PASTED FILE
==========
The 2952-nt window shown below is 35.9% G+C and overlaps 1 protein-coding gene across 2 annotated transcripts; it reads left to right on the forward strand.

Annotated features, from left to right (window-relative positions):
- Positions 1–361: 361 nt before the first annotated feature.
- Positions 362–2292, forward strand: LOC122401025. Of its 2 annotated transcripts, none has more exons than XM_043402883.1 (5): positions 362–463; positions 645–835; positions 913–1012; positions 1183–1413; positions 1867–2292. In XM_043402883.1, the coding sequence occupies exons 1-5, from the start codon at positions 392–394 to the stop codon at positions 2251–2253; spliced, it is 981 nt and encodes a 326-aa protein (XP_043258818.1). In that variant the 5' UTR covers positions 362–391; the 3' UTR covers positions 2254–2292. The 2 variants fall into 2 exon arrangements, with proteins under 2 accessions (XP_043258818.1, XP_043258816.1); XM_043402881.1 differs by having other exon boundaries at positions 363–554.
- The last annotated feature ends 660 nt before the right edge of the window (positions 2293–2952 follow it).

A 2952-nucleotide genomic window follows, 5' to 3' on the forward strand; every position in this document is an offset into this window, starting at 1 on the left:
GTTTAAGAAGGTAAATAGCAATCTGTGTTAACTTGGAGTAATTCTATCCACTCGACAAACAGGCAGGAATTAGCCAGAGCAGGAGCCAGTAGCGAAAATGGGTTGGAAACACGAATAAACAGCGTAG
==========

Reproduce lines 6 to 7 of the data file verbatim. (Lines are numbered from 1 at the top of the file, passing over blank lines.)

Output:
A 2952-nucleotide genomic window follows, 5' to 3' on the forward strand; every position in this document is an offset into this window, starting at 1 on the left:
GTTTAAGAAGGTAAATAGCAATCTGTGTTAACTTGGAGTAATTCTATCCACTCGACAAACAGGCAGGAATTAGCCAGAGCAGGAGCCAGTAGCGAAAATGGGTTGGAAACACGAATAAACAGCGTAG